Even with the third generation, 'loyalty to the family' and endogamous marriages were still very important aspects. Endogamy was supported by the third generation out of inherent loyalty to the Greek family and to their grandparents who were important formative influences in their lives. Although there were continuities from one generation to the next, changes had also occurred between the second and third generation in regard to attitudes toward education and career and attitudes towards Greek morality. The third generation were different from their parents. They were middle class children, born into middle class families and were totally detached from the initial migration experience. Their only contact with Greek culture was through their grandparents who were a major formative influence were not a result of the movement away from the core of the Greek culture but were caused by the different class position of the third generation. Thus 'ethnicity' is far from a sufficient explanation of changes within the Greek family in Australia. Other factors have played an important role in these changes.

"Oral History captures... the vast penumbra of doubt; the extraordinary untidiness and ambiguity of life, above all the mystery of human personality..."
B. Ostry.
'The Illusion of Understanding: Making the Ambiguous Intelligible,' Oral History Review, 1977, p 9.

This thesis seeks to fill some of the gaps which exist in the study of the family life of immigrants in Australia. Charles Price writing in 1963 identified this need in Southern Europeans in Australia:

" Indeed the whole matter of southern European family life in Australia, and the extent to which the family customs and loyalty of each particular group survived amongst the second and third generation, requires considerably more research " (1)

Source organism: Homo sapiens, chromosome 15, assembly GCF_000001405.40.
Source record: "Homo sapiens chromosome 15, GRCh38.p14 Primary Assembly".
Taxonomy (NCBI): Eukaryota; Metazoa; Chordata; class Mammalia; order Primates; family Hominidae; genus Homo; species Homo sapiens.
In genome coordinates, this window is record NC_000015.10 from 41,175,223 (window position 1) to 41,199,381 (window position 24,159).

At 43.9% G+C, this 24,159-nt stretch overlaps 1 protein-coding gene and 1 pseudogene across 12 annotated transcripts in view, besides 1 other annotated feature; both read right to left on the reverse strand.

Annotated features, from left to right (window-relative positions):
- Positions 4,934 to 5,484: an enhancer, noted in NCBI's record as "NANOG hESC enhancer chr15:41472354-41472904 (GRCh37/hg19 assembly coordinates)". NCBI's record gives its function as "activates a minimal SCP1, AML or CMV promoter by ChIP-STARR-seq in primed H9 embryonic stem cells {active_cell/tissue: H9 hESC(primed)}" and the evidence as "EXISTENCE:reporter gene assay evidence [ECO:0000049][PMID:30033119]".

Studies that have dealt with migrant family life seem to have concentrated on first generation post-war migrants and their family dislocation. (2) They have not looked at the Greek family in Australia over a long period of time in order to see the changes and continuities that have occurred. If one is to look seriously at concepts such as 'assimilation' or 'integration' or 'cultural change' or whatever label one may choose to attach to the process by which an ethnic group changes and affects change in Australia, (3) one must look at immigrant families over a long period of time. It is totally unrealistic to assume that change can occur within one generation. "Cultural change' is a slow process and cannot occur immediately. In order to examine the extent to which family customs and loyalty' survived and whether cultural change has occurred, the thesis will attempt to examine the Greek family over three generations in Australia. It will examine the life of the first generation' immigrants: the early settlers who came from mainland Greece and the islands. (4) It will discuss the type of life they led in Australian the early 1900s, 20s, 30s and 40s. It will examine how they settled, organised and survived, married and brought up a family. It will also look at the 'second generation'; the children of the early immigrants, who were born in Australia; and how their upbringing coupled with other influences within Australian society determined the family that was to later emerge. Finally the 'third generation', consisting of the grandchildren of the first generation or the children of the second generation, will also be examined to determine what aspects of Greek culture they have retained and the changes that have occurred between the second and third generation..."

[continued at

http://www.cybernaut.com.au/greeksinoz/frmset1.htm ]